In 1972, during the waning years of the Vietnam War, U.S. military pilots flying south of Haiphong harbor in North Vietnam saw something unexpected. Without explanation and without warning, over two dozen sea mines suddenly exploded.
Although the phenomenon was never officially explained, it piqued the interest of geospace scientist Delores Knipp.
She originally wanted to be a meteorologist and joined the Air Force Reserve Officer Training Corps in college with the goal of staying in the military for 4 years to pay off her student loans. Twenty-two years later, she retired after a career with the Air Force studying weather and space weather.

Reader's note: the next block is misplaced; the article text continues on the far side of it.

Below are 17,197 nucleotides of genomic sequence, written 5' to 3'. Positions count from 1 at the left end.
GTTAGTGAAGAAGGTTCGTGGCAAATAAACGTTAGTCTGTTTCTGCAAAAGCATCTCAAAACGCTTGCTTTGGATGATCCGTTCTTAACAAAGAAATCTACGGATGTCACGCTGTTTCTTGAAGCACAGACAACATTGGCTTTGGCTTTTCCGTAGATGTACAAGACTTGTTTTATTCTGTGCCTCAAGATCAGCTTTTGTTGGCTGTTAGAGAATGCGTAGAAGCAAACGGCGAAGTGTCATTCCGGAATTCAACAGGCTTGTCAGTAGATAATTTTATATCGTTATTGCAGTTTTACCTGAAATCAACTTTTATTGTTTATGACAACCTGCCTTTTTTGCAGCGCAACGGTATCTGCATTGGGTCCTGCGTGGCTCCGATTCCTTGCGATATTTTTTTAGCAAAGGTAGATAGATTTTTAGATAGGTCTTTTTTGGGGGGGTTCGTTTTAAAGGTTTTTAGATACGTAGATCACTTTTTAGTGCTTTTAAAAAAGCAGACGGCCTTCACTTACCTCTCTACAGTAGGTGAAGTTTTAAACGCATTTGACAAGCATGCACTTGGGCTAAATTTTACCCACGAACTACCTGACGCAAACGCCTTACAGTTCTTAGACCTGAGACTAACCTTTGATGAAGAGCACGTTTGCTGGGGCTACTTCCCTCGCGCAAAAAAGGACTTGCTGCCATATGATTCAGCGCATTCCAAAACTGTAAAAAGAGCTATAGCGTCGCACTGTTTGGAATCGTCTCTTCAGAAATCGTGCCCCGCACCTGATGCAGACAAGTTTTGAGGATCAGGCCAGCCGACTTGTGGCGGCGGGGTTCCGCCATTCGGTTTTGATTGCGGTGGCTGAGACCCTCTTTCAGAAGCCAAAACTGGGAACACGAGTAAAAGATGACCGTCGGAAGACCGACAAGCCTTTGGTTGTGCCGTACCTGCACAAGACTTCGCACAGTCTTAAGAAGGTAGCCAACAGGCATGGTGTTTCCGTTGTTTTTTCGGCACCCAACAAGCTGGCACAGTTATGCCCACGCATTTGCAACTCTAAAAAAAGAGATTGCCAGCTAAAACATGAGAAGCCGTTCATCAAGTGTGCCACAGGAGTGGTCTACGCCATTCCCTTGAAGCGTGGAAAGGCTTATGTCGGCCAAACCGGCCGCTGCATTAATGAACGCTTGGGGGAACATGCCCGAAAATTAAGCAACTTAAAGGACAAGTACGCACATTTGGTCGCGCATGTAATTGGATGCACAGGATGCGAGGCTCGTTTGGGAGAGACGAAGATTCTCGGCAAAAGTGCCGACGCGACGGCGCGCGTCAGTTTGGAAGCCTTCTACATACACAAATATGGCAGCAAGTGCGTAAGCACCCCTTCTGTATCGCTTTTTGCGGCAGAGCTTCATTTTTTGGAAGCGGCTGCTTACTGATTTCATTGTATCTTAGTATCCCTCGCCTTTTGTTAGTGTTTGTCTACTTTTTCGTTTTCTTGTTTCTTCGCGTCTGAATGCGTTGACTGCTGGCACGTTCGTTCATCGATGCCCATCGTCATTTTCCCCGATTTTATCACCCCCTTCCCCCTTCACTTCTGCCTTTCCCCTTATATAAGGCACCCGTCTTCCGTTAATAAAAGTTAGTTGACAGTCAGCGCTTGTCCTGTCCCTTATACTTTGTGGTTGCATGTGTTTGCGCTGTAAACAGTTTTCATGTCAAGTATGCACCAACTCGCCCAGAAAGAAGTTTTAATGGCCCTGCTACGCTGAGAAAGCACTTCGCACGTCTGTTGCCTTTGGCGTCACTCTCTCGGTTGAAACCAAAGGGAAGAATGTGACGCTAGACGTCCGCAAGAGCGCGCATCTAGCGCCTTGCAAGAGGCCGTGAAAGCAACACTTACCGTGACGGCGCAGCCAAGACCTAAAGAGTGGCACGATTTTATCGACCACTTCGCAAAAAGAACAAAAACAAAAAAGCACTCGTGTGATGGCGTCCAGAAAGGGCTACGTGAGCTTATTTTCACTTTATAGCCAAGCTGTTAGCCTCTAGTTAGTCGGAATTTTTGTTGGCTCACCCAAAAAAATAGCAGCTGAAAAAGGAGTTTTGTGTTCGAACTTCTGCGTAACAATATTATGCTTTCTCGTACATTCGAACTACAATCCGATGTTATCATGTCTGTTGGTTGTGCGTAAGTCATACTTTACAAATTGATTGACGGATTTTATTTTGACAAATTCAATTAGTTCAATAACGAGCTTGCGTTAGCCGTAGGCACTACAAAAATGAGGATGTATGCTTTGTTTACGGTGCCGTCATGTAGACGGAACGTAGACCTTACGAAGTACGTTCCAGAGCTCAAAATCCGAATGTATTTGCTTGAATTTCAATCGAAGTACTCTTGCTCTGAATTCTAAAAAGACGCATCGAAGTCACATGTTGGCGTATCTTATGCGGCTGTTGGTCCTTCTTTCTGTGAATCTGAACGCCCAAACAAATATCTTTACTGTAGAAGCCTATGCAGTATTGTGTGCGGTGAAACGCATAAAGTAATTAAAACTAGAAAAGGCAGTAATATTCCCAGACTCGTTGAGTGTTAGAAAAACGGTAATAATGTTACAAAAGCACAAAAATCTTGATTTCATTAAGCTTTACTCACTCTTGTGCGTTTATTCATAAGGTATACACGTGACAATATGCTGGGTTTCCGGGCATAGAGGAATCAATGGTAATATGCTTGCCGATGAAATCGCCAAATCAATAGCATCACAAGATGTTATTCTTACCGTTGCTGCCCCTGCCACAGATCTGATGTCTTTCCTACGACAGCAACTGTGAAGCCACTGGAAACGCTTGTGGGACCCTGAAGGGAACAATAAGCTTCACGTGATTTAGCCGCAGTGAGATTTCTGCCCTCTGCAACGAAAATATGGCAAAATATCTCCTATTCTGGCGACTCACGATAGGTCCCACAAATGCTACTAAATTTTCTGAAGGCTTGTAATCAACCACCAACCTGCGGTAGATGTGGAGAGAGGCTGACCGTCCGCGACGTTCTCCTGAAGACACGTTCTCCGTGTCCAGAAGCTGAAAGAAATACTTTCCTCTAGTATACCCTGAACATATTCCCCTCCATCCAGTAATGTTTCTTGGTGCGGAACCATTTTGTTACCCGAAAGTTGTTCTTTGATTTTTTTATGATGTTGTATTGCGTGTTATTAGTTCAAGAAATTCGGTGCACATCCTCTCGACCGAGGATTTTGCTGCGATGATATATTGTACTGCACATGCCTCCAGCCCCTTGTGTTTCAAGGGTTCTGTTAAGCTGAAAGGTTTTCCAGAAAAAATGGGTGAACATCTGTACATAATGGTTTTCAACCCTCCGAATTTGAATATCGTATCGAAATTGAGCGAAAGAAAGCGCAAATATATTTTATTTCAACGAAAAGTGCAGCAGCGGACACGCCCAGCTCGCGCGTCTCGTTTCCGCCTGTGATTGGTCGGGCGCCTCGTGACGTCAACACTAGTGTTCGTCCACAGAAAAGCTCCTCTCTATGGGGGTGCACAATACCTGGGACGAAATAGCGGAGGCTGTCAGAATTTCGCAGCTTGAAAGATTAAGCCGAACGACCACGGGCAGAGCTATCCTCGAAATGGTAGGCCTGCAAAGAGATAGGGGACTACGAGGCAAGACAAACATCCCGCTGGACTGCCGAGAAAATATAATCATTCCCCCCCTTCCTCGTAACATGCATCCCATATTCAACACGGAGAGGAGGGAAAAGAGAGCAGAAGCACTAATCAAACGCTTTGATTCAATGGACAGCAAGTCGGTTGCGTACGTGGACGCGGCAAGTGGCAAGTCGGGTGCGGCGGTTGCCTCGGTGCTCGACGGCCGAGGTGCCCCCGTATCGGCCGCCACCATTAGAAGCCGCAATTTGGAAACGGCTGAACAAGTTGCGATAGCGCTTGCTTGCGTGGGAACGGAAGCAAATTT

Being a scientist in the Air Force presented Knipp with some unique opportunities to educate her colleagues, specifically answering questions like “What is dark?” It might sound silly, but it’s a big deal when determining flight schedules.
But Knipp really started diving into some of the more mysterious stuff after she retired.
In this Centennial episode of Third Pod from the Sun, Knipp provides a unique perspective about the role of space weather in shaping global policy and conflicts. From a chance phone call from a colleague encouraging her to solve a decades-old mystery to discovering clues in the obituary of an Air Force commander, Knipp unravels some of the biggest space weather mysteries that many of us have never heard of.
This episode was produced by Shane M. Hanlon and mixed by Collin Warren.